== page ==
One of the best things about the American art of Thanksgiving is that the requirements are very few. Cook a meal, eat a meal. Some overly sentimental sort might ask for everyone to state something they're thankful for to put some kind of seriousness to the event, but therein lies a dangerous path to the fact we're celebrating a kindly act from indigenous peoples who later got seriously screwed over. Better to just cook the food and eat the food.
But if you want to go with pilgrims and are truly Sherlockian, you've got one of two ways to go . . .
"Pale-faced, meek-looking women; strong, laughing chidren; and anxious, earnest-eyed men" -- the great Mormon pilgrimage that crossed John Ferrier's path in his time of need, shouting "Forward! On, on to Zion!"
Or . . .
"A cargo of Malay pilgrims . . . a rum crowd" who Jonathan Small and Tonga settled in with on the way to Jiddah, a Saudi Arabian port on the red sea. "They had one very good quality; they let you alone and asked no questions."
So as you gather with family and friends this Thanksgiving, you can go one of two ways as a devout Sherlockian who lives their life by Canonical example: Religious fervor on the topic of your choice or just leave everyone alone and ask no questions.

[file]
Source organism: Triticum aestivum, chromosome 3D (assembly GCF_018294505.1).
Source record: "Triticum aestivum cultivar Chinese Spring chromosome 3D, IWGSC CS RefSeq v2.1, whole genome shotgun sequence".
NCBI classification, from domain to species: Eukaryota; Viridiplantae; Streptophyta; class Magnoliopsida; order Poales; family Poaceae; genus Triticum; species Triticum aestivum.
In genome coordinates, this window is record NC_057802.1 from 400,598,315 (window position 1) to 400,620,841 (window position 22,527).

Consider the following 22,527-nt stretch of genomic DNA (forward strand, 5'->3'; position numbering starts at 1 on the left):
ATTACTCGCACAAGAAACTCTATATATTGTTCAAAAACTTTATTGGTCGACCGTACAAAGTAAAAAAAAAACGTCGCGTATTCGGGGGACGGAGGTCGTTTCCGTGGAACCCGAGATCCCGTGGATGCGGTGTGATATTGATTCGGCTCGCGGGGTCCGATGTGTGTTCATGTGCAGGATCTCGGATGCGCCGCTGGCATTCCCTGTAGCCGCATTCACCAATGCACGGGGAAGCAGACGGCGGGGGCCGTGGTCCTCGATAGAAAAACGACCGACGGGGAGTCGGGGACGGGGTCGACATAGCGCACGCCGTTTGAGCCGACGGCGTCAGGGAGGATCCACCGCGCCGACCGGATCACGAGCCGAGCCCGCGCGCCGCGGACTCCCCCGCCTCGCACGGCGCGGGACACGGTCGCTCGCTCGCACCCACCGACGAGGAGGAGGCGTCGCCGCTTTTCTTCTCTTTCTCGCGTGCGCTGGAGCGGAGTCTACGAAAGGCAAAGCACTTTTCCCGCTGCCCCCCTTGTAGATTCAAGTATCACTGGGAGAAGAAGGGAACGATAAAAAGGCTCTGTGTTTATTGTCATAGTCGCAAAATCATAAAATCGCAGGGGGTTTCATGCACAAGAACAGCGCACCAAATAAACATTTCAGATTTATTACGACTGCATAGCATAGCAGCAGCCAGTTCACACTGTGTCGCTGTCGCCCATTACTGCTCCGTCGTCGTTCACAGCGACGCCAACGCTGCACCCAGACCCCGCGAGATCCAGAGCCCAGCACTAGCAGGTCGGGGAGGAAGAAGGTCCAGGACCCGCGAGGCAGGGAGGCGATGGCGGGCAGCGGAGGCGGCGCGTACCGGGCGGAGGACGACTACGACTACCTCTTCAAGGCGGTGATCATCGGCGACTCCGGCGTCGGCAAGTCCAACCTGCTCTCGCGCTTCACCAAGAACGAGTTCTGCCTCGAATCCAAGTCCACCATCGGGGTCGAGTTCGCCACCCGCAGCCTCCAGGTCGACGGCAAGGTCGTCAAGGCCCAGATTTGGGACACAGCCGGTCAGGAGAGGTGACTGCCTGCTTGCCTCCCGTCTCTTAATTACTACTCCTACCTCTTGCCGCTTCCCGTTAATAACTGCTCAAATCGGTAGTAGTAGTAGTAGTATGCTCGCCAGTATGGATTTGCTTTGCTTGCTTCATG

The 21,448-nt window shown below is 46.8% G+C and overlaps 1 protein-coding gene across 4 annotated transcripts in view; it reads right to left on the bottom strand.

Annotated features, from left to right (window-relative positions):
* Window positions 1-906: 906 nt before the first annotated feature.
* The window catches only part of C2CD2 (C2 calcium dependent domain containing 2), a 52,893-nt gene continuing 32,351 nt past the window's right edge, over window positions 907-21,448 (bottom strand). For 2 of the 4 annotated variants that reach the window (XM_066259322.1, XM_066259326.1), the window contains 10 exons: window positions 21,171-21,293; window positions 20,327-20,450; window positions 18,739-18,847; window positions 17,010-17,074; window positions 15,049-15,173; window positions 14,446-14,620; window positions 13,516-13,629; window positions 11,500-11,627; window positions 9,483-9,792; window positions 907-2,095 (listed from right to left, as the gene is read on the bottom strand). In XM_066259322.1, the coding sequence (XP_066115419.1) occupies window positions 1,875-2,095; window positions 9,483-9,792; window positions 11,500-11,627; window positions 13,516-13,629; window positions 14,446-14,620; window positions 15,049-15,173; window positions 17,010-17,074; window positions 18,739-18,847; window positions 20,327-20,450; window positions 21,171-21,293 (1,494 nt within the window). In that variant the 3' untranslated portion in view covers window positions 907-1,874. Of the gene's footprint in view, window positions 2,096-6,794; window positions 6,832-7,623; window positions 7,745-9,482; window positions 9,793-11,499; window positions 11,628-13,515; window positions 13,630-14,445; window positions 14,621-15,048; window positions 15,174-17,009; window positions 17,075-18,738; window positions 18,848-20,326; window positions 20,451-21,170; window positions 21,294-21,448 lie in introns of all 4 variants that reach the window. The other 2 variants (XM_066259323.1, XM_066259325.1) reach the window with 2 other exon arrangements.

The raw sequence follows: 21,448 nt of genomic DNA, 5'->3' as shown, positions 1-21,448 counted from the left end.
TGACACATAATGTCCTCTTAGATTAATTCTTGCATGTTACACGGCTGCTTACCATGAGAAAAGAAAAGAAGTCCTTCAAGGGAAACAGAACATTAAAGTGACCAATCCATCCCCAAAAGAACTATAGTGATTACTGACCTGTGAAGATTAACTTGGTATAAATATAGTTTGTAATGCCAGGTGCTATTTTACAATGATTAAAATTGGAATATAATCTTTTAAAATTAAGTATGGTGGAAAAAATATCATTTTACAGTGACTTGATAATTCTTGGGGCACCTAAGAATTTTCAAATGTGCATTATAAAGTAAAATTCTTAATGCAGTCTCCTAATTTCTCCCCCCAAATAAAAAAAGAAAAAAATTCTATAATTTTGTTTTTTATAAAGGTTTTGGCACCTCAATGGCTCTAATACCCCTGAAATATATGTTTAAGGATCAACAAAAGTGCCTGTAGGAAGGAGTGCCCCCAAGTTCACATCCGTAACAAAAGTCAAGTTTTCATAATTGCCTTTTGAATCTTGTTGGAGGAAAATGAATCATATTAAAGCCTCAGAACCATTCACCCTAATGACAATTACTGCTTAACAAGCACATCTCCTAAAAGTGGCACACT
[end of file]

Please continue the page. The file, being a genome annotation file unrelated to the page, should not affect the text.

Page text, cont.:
Two completely opposite approaches, but you'll note in those passages from the first two Holmes novels, A Study in Scarlet and The Sign of Four, both groups of pilgrims are inclusive and take in a pair of mismatched travelers for the journey ahead. And that is the best lesson to take away. No matter what the eventual outcome of your relationship with those you make your passage of the holiday with today, being a true pilgrim is accepting the travelers who are with you on your journey.
Because a happy (?) Black Friday awaits us all tomorrow in any case. Sales on Black Peter. Black Giorgiano, a Blackheath rugby player, the Black Swan Hotel . . . or maybe those just start later this afternoon. But for now, as wacky ol' John Wayne would say, have a good day, pilgrims.